Recipe by devilsdancefloor
"This could be where Sloppy Joes came from! It's a wonderful Cuban recipe that I've served like chili or over a roll or even over cornbread! Total comfort food."
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chorizo sausage, chopped
chopped red bell pepper
1 1/2 cups
canned diced tomatoes
chopped pimento-stuffed green olives
apple cider vinegar
slivered almonds, toasted
Since my heritage is Puerto Rican, I grew up on Cuban cuisine as well as native ones. One of my favorites is picadillo. This is very close to the way my mother made the dish. However, I find it best to chop up the raisins, capers and olives (no nuts) and mix them in. The reason as mentioned in other reviews is that people don't like biting into an olive or caper or even a raisin. The flavor comes through. Also, if there is too much broth, I strain the meat mixture, put it aside, and boil down the broth separately. Then I add the meat back into the remaining broth. If you cook the meat in broth too long it loses flavor.
While this is good, it's not Cuban - traditional Cuban food does not have spicyness to it (so none of the peppers) and picadillo while traditionally having raisins and olives does not have almonds or sausage in it. It's a nice twist, but it's not exactly Cuban - maybe Cuban fusion. Good recipe, though.
Suprisingly flavorful, sweet, spicy and complex. Goes excellent with rice, or better yet gorditas. One of only two recipes I have tried on here that is knock out delicious.
Trying to keep the cholesterol content down, I substituted ground chicken for the beef, and low fat chicken andouille for the chorizo. The result was a delicious picadillo that was quite a hit at home. Being so successful there, I made another batch to bring into the restaurant where I work, and the kitchen staff devoured it enthusiastically. This recipe will become a staple for me.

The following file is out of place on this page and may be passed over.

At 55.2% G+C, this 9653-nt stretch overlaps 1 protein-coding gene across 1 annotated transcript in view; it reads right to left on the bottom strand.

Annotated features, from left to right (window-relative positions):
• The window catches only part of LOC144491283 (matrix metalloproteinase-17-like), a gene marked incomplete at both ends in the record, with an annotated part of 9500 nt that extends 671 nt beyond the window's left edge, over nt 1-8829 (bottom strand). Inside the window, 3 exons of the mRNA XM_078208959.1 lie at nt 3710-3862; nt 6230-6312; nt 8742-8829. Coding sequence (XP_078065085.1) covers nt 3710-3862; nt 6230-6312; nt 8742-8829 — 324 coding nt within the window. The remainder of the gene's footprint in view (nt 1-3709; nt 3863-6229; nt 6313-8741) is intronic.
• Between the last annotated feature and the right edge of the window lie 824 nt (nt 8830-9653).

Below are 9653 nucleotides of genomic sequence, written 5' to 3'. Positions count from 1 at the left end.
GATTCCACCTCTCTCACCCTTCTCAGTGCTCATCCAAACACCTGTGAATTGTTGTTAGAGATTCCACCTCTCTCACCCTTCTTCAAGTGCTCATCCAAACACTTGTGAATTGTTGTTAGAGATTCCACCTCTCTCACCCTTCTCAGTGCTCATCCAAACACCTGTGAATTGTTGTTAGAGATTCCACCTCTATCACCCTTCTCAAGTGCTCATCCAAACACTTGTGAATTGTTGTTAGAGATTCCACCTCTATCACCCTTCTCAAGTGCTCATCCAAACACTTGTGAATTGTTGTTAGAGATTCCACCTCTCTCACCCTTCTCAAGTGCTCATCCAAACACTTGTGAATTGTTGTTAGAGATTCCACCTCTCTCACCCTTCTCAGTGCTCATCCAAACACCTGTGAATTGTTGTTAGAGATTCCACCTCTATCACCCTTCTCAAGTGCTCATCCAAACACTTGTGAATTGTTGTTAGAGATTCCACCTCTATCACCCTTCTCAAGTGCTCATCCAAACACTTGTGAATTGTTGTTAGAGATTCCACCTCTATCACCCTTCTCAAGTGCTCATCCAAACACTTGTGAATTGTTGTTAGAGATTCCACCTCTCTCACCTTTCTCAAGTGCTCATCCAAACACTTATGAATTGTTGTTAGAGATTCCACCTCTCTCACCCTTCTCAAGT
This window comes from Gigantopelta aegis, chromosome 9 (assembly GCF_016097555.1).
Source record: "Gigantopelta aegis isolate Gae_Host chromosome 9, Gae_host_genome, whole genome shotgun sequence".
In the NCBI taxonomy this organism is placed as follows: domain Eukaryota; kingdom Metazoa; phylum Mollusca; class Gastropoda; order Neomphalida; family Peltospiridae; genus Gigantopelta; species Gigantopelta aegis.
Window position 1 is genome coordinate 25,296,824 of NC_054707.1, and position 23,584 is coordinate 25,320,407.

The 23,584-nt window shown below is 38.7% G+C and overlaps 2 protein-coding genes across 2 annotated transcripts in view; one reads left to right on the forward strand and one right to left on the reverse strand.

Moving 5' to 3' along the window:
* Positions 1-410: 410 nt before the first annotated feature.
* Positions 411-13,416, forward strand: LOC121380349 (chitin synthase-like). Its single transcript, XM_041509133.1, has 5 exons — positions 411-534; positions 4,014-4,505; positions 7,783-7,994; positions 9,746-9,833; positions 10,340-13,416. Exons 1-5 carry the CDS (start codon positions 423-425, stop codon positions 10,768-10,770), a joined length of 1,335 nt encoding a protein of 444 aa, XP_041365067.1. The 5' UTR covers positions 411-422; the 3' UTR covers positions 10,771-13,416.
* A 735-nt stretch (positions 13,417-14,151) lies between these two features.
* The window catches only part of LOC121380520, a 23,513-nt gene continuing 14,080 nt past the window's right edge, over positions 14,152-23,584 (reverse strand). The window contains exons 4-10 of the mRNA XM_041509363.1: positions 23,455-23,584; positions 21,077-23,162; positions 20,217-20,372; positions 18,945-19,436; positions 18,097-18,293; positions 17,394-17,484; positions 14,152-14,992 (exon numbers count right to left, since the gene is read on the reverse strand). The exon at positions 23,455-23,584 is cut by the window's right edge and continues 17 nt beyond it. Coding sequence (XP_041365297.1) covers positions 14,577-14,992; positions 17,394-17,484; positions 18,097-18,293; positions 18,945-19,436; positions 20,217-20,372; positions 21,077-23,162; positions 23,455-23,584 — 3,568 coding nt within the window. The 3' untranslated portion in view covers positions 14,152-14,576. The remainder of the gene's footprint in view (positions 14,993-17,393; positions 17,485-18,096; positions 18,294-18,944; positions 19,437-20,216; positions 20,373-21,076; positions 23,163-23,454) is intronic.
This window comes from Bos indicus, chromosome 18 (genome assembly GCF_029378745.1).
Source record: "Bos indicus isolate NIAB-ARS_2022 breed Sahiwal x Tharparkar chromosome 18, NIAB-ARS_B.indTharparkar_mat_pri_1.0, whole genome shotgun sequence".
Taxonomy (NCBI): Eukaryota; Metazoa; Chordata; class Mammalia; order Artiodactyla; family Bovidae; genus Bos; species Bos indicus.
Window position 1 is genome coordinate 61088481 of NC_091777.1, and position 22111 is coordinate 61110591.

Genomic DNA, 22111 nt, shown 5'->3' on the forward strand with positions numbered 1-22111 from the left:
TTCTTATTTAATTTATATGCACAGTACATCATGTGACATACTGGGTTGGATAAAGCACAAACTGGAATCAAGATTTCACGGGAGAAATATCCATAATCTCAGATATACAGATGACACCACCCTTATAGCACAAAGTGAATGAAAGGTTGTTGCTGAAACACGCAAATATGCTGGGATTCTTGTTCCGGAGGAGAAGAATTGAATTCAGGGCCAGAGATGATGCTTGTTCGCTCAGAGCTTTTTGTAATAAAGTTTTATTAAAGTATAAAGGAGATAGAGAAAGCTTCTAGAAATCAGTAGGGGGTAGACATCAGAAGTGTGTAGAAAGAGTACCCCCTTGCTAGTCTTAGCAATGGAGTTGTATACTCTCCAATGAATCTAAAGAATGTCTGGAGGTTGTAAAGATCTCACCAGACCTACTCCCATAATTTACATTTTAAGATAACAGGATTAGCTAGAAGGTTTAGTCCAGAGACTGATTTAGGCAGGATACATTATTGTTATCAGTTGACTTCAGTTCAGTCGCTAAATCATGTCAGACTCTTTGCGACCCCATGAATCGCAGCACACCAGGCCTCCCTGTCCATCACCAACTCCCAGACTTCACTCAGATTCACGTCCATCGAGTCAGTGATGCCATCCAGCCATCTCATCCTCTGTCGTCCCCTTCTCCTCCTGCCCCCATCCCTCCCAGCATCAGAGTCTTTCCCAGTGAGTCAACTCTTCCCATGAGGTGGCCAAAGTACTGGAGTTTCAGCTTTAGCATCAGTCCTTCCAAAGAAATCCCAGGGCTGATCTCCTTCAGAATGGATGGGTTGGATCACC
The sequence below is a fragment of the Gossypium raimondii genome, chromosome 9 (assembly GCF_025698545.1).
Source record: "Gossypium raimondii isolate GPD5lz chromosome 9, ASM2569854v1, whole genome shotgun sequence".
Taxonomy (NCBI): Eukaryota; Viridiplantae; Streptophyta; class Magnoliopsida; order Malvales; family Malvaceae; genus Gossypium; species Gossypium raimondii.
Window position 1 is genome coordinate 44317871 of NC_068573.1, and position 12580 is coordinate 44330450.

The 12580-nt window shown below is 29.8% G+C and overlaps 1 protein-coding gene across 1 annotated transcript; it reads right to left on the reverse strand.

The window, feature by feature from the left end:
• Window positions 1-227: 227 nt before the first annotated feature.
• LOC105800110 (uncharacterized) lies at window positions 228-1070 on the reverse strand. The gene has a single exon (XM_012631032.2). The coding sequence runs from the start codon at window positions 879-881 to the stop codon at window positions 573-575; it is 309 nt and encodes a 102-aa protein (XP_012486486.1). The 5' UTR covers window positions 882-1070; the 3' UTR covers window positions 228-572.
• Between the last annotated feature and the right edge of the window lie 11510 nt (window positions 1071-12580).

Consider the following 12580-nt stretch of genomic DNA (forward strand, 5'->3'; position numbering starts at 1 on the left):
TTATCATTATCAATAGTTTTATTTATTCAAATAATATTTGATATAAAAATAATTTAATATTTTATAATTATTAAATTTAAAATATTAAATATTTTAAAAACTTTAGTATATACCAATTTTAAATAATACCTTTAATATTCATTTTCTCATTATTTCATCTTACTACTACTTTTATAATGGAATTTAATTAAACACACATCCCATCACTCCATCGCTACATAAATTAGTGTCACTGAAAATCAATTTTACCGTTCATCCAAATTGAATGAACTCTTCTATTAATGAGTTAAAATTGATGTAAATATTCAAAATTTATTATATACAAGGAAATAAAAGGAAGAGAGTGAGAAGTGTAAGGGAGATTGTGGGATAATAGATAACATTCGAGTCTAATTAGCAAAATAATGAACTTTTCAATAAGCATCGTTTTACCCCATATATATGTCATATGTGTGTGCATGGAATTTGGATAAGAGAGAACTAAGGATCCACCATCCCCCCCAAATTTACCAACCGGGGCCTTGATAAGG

This was very good. I cooked it with the lid off to try and get the broth to thicken. it didn't so I added 1 Tbs of cornstartch (mixed with cold water until smooth) so the sauce would be thicker. Served it with cornbread. It ws very good, but my husband and kids only thought it okay...
Both my husband and I agree that this tastes just like his Venezuelan mother's Picadillo that I wished I had gotten from her before she passed away. I followed the recipe, using vegetarian (soy) chorizo (that I buy at the grocery store in the refrigerated section) instead of the pork chorizo. Tastes the same, but with less fat and "msytery meat". Serve Picadillo over fluffy long grain white rice or thicken it with a beef gravy mix and bake with a topping of mashed potatoes and cheese to make a sort of Latin shepherd's pie.
Pretty good picadillo recipe. My Cuban father always made this growing up. I somehow didn't get the recipe. This is pretty close.
I made this today for lunch for my family. It was a hit! (and I had my doubts as some family members don't like raisins or olives or vinegar). But I had Picadillo growing up and remembered the green olives and raisins and loved it then. The Chorizo is a little weird because of what it is made out of but I just closed my eyes and made it as is. Thanks for the walk down "memory lane".
We all really liked it.
* Percent Daily Values are based on a 2,000 calorie diet.
Serving Size: 1/6 of a recipe
Servings Per Recipe: 6
Amount Per Serving
Calories from Fat: 294
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